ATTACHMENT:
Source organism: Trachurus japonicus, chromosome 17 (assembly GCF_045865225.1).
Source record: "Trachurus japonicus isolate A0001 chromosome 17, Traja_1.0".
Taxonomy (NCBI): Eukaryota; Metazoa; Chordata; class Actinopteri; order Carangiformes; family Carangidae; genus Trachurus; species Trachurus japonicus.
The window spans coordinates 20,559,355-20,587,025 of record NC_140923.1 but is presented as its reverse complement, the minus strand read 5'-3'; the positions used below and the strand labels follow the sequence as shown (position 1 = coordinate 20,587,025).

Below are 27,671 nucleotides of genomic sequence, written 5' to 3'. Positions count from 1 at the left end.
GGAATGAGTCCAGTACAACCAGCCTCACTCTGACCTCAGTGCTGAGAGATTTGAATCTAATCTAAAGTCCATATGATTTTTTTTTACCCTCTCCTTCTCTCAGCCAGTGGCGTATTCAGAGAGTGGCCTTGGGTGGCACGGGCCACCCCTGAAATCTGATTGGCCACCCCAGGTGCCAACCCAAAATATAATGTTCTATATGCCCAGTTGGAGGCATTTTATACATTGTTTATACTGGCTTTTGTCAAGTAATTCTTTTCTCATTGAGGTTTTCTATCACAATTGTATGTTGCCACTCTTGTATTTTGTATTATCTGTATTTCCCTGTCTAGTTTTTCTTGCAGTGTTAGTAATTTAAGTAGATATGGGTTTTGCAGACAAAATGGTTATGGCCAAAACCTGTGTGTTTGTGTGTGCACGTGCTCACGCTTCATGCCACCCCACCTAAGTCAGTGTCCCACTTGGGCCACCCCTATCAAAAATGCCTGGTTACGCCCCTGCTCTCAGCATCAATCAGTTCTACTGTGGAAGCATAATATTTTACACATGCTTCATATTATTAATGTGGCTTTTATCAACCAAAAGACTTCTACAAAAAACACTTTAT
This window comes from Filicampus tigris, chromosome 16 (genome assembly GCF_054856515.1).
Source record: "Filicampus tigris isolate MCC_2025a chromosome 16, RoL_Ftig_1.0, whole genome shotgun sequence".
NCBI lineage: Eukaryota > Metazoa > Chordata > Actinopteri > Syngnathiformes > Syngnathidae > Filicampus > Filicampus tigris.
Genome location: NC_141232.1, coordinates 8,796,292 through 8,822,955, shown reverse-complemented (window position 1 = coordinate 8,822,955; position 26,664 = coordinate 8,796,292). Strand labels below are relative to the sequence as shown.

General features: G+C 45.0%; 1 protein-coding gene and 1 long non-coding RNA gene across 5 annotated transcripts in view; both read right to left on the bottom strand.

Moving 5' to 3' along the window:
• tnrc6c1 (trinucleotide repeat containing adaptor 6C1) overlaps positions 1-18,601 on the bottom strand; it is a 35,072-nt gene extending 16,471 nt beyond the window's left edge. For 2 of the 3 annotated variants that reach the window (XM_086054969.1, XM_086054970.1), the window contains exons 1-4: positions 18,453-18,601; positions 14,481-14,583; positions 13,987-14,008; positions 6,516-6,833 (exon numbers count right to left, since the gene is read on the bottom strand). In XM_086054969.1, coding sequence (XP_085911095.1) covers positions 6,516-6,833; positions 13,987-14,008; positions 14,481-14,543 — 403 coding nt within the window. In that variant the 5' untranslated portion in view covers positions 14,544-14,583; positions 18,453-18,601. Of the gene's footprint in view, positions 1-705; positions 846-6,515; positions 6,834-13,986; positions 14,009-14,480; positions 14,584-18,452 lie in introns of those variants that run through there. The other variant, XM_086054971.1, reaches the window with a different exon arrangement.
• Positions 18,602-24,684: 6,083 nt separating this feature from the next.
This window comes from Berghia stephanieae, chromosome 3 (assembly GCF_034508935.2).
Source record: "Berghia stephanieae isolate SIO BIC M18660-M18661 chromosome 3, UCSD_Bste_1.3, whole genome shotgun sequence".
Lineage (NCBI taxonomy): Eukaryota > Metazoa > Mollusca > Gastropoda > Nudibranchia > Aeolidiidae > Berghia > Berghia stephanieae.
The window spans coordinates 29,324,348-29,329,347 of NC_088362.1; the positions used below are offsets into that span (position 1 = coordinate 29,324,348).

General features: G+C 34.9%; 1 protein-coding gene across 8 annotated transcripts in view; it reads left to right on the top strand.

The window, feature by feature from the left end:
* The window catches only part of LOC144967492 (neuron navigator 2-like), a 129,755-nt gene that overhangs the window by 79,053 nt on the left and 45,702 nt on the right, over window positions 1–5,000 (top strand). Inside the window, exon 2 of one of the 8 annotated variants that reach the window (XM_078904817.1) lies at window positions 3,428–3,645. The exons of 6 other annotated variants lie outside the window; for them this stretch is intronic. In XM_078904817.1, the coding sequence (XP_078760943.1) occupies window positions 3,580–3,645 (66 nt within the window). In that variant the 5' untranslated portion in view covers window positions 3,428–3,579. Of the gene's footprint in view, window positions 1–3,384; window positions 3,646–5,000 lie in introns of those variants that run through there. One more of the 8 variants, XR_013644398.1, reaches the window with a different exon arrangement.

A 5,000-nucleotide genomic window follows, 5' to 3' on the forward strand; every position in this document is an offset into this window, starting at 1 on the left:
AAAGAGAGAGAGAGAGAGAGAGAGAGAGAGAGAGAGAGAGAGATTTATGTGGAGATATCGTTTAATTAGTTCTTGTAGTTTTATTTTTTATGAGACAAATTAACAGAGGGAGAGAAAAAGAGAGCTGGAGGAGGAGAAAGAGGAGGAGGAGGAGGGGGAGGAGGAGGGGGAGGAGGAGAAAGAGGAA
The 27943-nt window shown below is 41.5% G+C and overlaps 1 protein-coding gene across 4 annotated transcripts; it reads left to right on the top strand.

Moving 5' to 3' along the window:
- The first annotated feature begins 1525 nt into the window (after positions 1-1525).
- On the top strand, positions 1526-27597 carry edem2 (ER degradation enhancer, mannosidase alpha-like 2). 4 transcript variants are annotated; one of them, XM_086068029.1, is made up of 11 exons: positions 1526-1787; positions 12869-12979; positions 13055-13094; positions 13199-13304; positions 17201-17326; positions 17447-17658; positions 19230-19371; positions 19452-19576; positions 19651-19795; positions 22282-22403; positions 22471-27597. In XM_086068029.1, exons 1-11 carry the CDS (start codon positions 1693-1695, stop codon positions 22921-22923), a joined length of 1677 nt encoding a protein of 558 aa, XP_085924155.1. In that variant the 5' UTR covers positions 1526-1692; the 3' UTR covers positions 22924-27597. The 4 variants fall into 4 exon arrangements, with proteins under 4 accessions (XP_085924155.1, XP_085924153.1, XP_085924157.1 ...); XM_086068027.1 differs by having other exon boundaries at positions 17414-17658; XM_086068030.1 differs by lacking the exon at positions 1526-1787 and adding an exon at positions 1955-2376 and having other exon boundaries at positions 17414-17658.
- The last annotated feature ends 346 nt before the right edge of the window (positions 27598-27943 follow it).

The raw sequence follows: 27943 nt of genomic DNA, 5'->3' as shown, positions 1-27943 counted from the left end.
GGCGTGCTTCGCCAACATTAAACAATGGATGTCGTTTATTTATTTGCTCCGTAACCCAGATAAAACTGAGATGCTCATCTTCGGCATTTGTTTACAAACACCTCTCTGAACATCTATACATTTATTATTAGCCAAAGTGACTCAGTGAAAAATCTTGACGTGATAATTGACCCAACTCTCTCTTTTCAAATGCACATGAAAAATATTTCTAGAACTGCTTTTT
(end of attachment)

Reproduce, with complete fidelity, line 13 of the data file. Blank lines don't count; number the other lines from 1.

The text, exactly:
• tnrc6c1 (trinucleotide repeat containing adaptor 6C1) overlaps positions 1-18,601 on the bottom strand; it is a 35,072-nt gene extending 16,471 nt beyond the window's left edge. For 2 of the 3 annotated variants that reach the window (XM_086054969.1, XM_086054970.1), the window contains exons 1-4: positions 18,453-18,601; positions 14,481-14,583; positions 13,987-14,008; positions 6,516-6,833 (exon numbers count right to left, since the gene is read on the bottom strand). In XM_086054969.1, coding sequence (XP_085911095.1) covers positions 6,516-6,833; positions 13,987-14,008; positions 14,481-14,543 — 403 coding nt within the window. In that variant the 5' untranslated portion in view covers positions 14,544-14,583; positions 18,453-18,601. Of the gene's footprint in view, positions 1-705; positions 846-6,515; positions 6,834-13,986; positions 14,009-14,480; positions 14,584-18,452 lie in introns of those variants that run through there. The other variant, XM_086054971.1, reaches the window with a different exon arrangement.